Letters from England, 3. köide

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Longman, Hurst, Rees and Orme, 1808

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Page 229 - And a great portent appeared in heaven, a woman clothed with the sun, with the moon under her feet, and on her head a crown of twelve stars; 2 she was with child and she cried out in her pangs of birth, in anguish for delivery.
Page 97 - As may express them best ; though what if earth Be but the shadow of heaven, and things therein Each to other like, more than on earth is thought...
Page 99 - And God said, Let us make man in our image, after our likeness... So God created man in his own image, in the image of God created he him; male and female created he them...
Page 237 - The sealed of the Lord — the Elect precious, Man's Redemption, to Inherit the Tree of Life. To be made Heirs of God, and Joint heirs with Jesus Christ.
Page 136 - A sower went out to sow his seed ; and as he sowed, some fell by the way-side, and it was trodden down, and the fowls of the air devoured it. And some fell upon a rock, and as soon as it was sprung up it withered away, because it lacked moisture. And some fell among thorns, and the thorns sprung up with it, and choked it.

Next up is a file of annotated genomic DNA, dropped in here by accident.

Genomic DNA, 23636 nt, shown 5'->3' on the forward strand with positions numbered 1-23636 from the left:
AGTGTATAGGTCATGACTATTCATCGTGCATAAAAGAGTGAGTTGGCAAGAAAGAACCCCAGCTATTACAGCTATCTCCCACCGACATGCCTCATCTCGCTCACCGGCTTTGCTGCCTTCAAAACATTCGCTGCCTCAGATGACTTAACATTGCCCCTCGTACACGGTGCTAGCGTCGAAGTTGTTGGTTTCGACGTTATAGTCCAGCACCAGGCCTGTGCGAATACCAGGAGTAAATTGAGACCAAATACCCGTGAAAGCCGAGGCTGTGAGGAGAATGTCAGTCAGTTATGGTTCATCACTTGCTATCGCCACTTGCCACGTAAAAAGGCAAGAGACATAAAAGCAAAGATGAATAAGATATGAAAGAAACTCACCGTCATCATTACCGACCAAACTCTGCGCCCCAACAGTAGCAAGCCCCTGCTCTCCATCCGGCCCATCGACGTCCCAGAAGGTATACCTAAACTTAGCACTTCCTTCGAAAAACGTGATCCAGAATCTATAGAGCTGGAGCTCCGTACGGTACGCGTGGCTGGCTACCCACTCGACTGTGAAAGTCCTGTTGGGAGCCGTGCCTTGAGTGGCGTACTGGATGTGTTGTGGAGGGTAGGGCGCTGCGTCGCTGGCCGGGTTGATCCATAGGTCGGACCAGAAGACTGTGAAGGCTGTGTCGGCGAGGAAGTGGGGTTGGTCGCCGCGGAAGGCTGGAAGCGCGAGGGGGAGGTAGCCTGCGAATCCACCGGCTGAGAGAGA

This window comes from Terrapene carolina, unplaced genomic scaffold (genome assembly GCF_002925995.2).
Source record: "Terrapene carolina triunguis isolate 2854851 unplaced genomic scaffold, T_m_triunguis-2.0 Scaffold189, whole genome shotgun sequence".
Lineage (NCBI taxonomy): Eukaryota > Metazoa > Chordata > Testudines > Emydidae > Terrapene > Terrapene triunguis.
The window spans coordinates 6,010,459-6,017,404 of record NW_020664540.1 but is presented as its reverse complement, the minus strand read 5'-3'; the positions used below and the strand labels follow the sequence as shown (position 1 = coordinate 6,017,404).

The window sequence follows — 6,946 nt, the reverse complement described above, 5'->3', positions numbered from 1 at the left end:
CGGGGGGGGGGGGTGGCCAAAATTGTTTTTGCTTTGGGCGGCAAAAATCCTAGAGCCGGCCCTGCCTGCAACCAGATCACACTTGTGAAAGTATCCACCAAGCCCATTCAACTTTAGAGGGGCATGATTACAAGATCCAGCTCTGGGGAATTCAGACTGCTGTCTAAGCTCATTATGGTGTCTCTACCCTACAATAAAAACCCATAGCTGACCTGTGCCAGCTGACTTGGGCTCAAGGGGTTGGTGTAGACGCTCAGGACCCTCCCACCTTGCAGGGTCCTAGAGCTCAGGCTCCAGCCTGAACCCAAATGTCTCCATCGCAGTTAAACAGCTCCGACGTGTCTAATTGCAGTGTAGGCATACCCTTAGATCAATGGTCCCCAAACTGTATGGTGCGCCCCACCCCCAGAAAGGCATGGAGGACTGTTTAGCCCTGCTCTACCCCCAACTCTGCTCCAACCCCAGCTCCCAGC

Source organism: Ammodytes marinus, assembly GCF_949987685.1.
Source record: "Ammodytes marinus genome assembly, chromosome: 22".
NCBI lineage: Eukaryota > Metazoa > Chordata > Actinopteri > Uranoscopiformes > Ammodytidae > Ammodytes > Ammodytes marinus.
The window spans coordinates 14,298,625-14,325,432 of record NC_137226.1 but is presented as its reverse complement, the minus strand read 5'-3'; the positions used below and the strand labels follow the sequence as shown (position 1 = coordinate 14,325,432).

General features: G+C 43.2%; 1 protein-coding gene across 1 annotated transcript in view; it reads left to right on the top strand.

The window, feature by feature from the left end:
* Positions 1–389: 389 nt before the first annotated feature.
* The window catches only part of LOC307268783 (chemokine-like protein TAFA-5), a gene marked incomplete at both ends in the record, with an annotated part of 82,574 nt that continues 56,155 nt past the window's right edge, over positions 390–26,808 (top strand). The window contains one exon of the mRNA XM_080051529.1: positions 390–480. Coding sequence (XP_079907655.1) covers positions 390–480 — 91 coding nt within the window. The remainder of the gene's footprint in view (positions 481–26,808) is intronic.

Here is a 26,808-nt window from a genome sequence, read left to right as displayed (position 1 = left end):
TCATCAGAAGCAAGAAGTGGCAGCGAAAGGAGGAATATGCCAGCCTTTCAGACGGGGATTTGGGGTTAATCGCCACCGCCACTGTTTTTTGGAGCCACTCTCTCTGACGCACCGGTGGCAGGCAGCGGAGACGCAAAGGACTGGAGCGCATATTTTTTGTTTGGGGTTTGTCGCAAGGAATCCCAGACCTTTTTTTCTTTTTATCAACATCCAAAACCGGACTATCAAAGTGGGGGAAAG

Page 260 - It has been said that he who makes two blades of grass grow where only one grew before is a benefactor to his species.
Page 3 - As the climbing up a sandy way is to the feet of the aged, so is a wife full of words to a quiet man.
Page 82 - I then think," continues the writer, " that England is in danger of revolution? If the manufacturing system continues to be extended, increasing, as it necessarily does increase, the number, the misery, and the depravity of the poor. I believe that revolution inevitably must come, and in its most fearful shape. That system, if it...
Page 118 - He further maintains, that the sacred Scripture contains three distinct senses, called celestial, spiritual, and natural, which are united by correspondences ; and that in each sense it is divine truth accommodated respectively to the angels of the three heavens, and also to men on earth.
Page 91 - ... death of Despard, and there is no reason to suppose that it is not the same in all other great towns as in London. It will be well for England when her cities shall decrease, and her villages multiply and grow; when there shall be fewer streets and more cottages. The tendency of the present system is to convert the peasantry into poor; her policy should be to reverse this, and to convert the poor into peasantry; to increase them and to enlighten them; for their numbers are the strength, and their...

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